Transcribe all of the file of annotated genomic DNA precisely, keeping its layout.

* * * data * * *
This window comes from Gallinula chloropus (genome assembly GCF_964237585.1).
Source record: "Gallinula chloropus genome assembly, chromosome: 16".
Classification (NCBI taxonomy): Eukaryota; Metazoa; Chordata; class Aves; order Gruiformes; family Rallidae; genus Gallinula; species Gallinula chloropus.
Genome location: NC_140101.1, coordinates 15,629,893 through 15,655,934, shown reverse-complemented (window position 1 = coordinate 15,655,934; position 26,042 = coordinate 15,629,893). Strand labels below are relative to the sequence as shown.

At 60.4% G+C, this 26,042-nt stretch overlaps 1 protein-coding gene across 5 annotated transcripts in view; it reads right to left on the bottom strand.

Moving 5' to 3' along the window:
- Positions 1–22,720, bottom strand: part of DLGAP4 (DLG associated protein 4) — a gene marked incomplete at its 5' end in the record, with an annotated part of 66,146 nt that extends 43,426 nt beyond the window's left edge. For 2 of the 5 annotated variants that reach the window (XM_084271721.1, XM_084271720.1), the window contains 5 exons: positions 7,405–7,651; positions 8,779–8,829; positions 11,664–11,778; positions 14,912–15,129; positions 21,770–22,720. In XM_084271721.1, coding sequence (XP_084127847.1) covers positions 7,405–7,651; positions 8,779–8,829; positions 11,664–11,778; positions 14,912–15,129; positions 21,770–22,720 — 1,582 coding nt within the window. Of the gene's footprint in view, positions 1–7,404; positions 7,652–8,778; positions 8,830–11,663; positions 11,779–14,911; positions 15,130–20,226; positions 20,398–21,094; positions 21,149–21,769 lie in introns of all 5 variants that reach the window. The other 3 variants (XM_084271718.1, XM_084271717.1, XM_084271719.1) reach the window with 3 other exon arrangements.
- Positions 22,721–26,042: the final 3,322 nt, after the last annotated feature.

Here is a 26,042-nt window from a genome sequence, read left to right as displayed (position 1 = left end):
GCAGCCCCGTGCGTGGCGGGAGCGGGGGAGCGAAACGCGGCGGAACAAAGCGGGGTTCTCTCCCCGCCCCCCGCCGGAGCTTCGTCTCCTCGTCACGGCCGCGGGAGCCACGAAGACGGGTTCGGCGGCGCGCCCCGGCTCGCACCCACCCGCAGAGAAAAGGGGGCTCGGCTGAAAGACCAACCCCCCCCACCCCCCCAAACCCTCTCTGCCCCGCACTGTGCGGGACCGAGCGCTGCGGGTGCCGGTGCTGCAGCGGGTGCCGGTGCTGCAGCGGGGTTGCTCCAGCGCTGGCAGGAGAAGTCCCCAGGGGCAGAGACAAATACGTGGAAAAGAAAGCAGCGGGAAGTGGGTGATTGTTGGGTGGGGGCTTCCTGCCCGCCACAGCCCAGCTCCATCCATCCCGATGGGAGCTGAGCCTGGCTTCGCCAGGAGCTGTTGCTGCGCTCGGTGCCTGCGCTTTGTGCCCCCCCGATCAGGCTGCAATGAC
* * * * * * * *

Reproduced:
This window comes from Gallinula chloropus (genome assembly GCF_964237585.1).
Source record: "Gallinula chloropus genome assembly, chromosome: 16".
Classification (NCBI taxonomy): Eukaryota; Metazoa; Chordata; class Aves; order Gruiformes; family Rallidae; genus Gallinula; species Gallinula chloropus.
Genome location: NC_140101.1, coordinates 15,629,893 through 15,655,934, shown reverse-complemented (window position 1 = coordinate 15,655,934; position 26,042 = coordinate 15,629,893). Strand labels below are relative to the sequence as shown.

At 60.4% G+C, this 26,042-nt stretch overlaps 1 protein-coding gene across 5 annotated transcripts in view; it reads right to left on the bottom strand.

Moving 5' to 3' along the window:
- Positions 1–22,720, bottom strand: part of DLGAP4 (DLG associated protein 4) — a gene marked incomplete at its 5' end in the record, with an annotated part of 66,146 nt that extends 43,426 nt beyond the window's left edge. For 2 of the 5 annotated variants that reach the window (XM_084271721.1, XM_084271720.1), the window contains 5 exons: positions 7,405–7,651; positions 8,779–8,829; positions 11,664–11,778; positions 14,912–15,129; positions 21,770–22,720. In XM_084271721.1, coding sequence (XP_084127847.1) covers positions 7,405–7,651; positions 8,779–8,829; positions 11,664–11,778; positions 14,912–15,129; positions 21,770–22,720 — 1,582 coding nt within the window. Of the gene's footprint in view, positions 1–7,404; positions 7,652–8,778; positions 8,830–11,663; positions 11,779–14,911; positions 15,130–20,226; positions 20,398–21,094; positions 21,149–21,769 lie in introns of all 5 variants that reach the window. The other 3 variants (XM_084271718.1, XM_084271717.1, XM_084271719.1) reach the window with 3 other exon arrangements.
- Positions 22,721–26,042: the final 3,322 nt, after the last annotated feature.

Here is a 26,042-nt window from a genome sequence, read left to right as displayed (position 1 = left end):
GCAGCCCCGTGCGTGGCGGGAGCGGGGGAGCGAAACGCGGCGGAACAAAGCGGGGTTCTCTCCCCGCCCCCCGCCGGAGCTTCGTCTCCTCGTCACGGCCGCGGGAGCCACGAAGACGGGTTCGGCGGCGCGCCCCGGCTCGCACCCACCCGCAGAGAAAAGGGGGCTCGGCTGAAAGACCAACCCCCCCCACCCCCCCAAACCCTCTCTGCCCCGCACTGTGCGGGACCGAGCGCTGCGGGTGCCGGTGCTGCAGCGGGTGCCGGTGCTGCAGCGGGGTTGCTCCAGCGCTGGCAGGAGAAGTCCCCAGGGGCAGAGACAAATACGTGGAAAAGAAAGCAGCGGGAAGTGGGTGATTGTTGGGTGGGGGCTTCCTGCCCGCCACAGCCCAGCTCCATCCATCCCGATGGGAGCTGAGCCTGGCTTCGCCAGGAGCTGTTGCTGCGCTCGGTGCCTGCGCTTTGTGCCCCCCCGATCAGGCTGCAATGAC